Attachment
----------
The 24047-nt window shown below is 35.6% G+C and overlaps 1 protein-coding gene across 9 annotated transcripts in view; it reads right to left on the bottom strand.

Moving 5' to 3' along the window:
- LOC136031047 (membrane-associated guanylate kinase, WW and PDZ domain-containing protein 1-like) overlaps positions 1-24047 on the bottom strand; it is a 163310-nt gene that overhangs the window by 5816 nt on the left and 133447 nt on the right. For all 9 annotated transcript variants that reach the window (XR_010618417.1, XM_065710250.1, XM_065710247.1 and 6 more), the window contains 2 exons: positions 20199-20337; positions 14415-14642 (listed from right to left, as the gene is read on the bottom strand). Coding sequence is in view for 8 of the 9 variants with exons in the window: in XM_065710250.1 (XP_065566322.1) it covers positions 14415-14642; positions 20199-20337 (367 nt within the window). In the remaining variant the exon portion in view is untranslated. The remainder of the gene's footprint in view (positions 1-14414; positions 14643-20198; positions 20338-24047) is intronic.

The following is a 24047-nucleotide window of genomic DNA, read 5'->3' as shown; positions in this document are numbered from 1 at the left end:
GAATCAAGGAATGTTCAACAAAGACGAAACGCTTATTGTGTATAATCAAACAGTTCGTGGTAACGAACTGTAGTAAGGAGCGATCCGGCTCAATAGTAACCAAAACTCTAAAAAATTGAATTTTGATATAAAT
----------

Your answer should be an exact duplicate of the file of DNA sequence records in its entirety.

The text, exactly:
The 24047-nt window shown below is 35.6% G+C and overlaps 1 protein-coding gene across 9 annotated transcripts in view; it reads right to left on the bottom strand.

Moving 5' to 3' along the window:
- LOC136031047 (membrane-associated guanylate kinase, WW and PDZ domain-containing protein 1-like) overlaps positions 1-24047 on the bottom strand; it is a 163310-nt gene that overhangs the window by 5816 nt on the left and 133447 nt on the right. For all 9 annotated transcript variants that reach the window (XR_010618417.1, XM_065710250.1, XM_065710247.1 and 6 more), the window contains 2 exons: positions 20199-20337; positions 14415-14642 (listed from right to left, as the gene is read on the bottom strand). Coding sequence is in view for 8 of the 9 variants with exons in the window: in XM_065710250.1 (XP_065566322.1) it covers positions 14415-14642; positions 20199-20337 (367 nt within the window). In the remaining variant the exon portion in view is untranslated. The remainder of the gene's footprint in view (positions 1-14414; positions 14643-20198; positions 20338-24047) is intronic.

The following is a 24047-nucleotide window of genomic DNA, read 5'->3' as shown; positions in this document are numbered from 1 at the left end:
GAATCAAGGAATGTTCAACAAAGACGAAACGCTTATTGTGTATAATCAAACAGTTCGTGGTAACGAACTGTAGTAAGGAGCGATCCGGCTCAATAGTAACCAAAACTCTAAAAAATTGAATTTTGATATAAAT